Date of Award

Summer 2023

Document Type

Open Access Dissertation


School of Journalism and Mass Communications

First Advisor

Kenneth Campbell

Second Advisor

Sei-Hill Kim


Civil rights lawyer Matthew J. Perry Jr. represented African American South Carolinians through three decades in their individual grievances and collective protests against segregation, injustice, and discrimination in the post-Brown v. Board of Education African American freedom struggle. Starting in the 1950s, he filled a vital role as chairman of the state NAACP legal redress committee at the critical moment of massive White resistance. He built a statewide network of civil rights lawyers modeled on Thurgood Marshall’s Legal Defense and Educational Fund to handle mass protest cases in the Civil Rights Era. Perry argued cases across South Carolina for civil rights activists and criminal defendants from the first hearing to the United States Supreme Court. This dissertation uses three case studies to examine how Perry’s strategic, relentless work helped to establish a vital First Amendment precedent and Fourteenth Amendment protections for the freedom struggle—and the nation—as it changed from the 1950s school desegregation focus to the student direct action movement of the early 1960s.

In the Deep South state, the individual cases were covered extensively by the news media, both print and broadcast, city and national, African American-owned and White-owned but in distinctly different ways. Perry was keenly aware of his role as a representative of his clients in particular and African Americans in general. As he noted later in a television interview, he was aware that he was “always … on display.” Perry used respectability politics to disarm opposing lawyers, hostile judges, and governors and, to an extent, to mask his militancy.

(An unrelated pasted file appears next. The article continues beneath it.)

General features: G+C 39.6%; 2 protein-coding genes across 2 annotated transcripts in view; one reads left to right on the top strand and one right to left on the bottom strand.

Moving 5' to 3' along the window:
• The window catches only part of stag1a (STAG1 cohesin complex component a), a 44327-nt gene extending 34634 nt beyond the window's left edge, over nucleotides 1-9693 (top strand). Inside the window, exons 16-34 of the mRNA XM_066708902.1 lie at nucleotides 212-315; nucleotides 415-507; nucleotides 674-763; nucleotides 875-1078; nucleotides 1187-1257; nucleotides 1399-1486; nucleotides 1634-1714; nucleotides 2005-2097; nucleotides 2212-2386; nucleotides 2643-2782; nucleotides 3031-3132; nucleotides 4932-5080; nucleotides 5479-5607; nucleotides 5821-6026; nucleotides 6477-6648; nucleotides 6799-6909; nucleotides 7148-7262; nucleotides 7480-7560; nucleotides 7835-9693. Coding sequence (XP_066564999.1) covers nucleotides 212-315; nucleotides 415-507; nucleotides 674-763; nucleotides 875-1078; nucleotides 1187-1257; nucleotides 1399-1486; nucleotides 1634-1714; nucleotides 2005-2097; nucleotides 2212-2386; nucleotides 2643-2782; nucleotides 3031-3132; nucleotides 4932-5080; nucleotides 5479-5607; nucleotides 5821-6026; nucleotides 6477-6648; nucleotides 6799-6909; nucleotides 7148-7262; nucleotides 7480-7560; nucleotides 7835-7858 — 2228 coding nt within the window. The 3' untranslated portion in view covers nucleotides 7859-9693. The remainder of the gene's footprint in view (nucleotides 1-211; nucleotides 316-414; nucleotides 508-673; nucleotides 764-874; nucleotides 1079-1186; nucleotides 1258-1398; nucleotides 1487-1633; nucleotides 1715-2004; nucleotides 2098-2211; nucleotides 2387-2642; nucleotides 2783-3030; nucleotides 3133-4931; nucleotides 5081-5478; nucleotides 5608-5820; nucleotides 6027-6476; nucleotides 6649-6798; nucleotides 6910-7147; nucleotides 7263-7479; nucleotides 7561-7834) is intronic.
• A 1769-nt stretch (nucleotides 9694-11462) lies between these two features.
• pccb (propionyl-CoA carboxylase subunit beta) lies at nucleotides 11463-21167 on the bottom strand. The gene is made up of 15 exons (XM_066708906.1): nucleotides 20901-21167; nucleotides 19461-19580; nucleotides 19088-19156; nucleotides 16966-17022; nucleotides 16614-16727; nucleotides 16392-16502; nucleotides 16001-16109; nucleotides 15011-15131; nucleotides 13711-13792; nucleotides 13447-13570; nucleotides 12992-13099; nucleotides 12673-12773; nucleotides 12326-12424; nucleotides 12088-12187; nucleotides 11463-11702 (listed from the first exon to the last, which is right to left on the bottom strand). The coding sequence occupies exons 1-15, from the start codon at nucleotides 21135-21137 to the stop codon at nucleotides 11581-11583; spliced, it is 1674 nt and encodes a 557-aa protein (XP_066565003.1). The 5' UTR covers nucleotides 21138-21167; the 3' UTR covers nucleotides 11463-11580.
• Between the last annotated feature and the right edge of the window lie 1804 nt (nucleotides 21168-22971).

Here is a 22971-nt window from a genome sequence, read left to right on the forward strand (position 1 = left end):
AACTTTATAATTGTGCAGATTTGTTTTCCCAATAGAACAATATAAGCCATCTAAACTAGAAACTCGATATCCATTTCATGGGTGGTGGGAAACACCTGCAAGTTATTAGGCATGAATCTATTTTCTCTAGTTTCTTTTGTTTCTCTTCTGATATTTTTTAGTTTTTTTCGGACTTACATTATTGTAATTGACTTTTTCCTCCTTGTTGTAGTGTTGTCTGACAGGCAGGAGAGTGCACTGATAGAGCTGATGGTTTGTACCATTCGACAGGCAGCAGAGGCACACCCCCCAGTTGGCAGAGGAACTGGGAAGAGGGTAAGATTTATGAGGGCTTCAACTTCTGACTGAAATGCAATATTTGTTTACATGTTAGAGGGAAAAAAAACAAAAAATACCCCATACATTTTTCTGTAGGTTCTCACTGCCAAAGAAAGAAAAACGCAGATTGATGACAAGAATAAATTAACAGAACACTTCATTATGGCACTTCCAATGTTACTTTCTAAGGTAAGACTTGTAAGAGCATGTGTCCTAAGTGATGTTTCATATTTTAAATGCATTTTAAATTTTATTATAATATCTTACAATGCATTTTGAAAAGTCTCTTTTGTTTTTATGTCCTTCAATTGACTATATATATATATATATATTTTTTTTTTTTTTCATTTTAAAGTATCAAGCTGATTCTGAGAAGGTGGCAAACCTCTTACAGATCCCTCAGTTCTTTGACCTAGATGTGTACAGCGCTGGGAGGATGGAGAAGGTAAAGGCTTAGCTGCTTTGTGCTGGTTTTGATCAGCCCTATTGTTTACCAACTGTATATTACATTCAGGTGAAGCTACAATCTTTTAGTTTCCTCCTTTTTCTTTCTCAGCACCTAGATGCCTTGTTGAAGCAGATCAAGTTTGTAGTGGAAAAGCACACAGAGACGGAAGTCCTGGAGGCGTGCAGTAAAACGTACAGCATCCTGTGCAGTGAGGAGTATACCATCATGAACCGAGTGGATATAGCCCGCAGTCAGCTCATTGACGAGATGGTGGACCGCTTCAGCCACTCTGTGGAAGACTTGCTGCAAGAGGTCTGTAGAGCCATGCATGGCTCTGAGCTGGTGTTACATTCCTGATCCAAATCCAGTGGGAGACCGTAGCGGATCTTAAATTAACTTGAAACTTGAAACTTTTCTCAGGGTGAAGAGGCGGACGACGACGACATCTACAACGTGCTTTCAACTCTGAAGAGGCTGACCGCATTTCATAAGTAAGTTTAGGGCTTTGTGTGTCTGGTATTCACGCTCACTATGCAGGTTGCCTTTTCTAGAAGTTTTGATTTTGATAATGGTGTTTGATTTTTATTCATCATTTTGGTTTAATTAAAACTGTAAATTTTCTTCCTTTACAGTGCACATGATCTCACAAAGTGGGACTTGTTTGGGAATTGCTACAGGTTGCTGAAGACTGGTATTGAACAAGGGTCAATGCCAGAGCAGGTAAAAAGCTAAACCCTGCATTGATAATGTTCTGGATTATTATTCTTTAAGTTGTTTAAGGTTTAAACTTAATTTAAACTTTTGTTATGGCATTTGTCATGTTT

From 1954 to 1963, the main period of this study, the African American press in South Carolina was in a time of ferment and struggle to establish and sustain alternatives to the dominant media coverage. Perry’s life and career serve as a valuable lens through which to view the news media work in the long civil rights movement.

Using the Civil Sphere Theory of cultural sociologist Jeffrey Alexander and drawing on print and broadcast news archives, oral histories, legal records, and personal papers, I explore news coverage of three episodes in Perry’s early career— the 1954- 1957 Sarah Mae Flemming Brown bus segregation civil lawsuit; the 1961-1963 breach of peace appeal on First Amendment grounds in Edwards v. South Carolina; and the 1962- 1963 education segregation challenge by Harvey Gantt—to consider how Perry, as a person and in his legal work, helped to expand the civil sphere for African Americans. As a lawyer, Perry worked primarily through the courts and secondarily through the news media to expand the civil sphere in transportation, public accommodations, public demonstration, and education for African Americans in South Carolina and throughout the country. In assessing the news coverage of Perry and his work, I use Alexander’s empirical technique of identifying binary language used in discourse—in courts and in news accounts—to either purify or pollute minorities as fit or unfit to participate in the civil sphere. I also use the theory to consider how Perry’s legal work helped expand the civil sphere for African Americans in South Carolina and the nation in transportation, education, assembly and demonstration, and public accommodations, and, finally, how the news media responded to his work and those expansions.


© 2023, Christopher G. Frear

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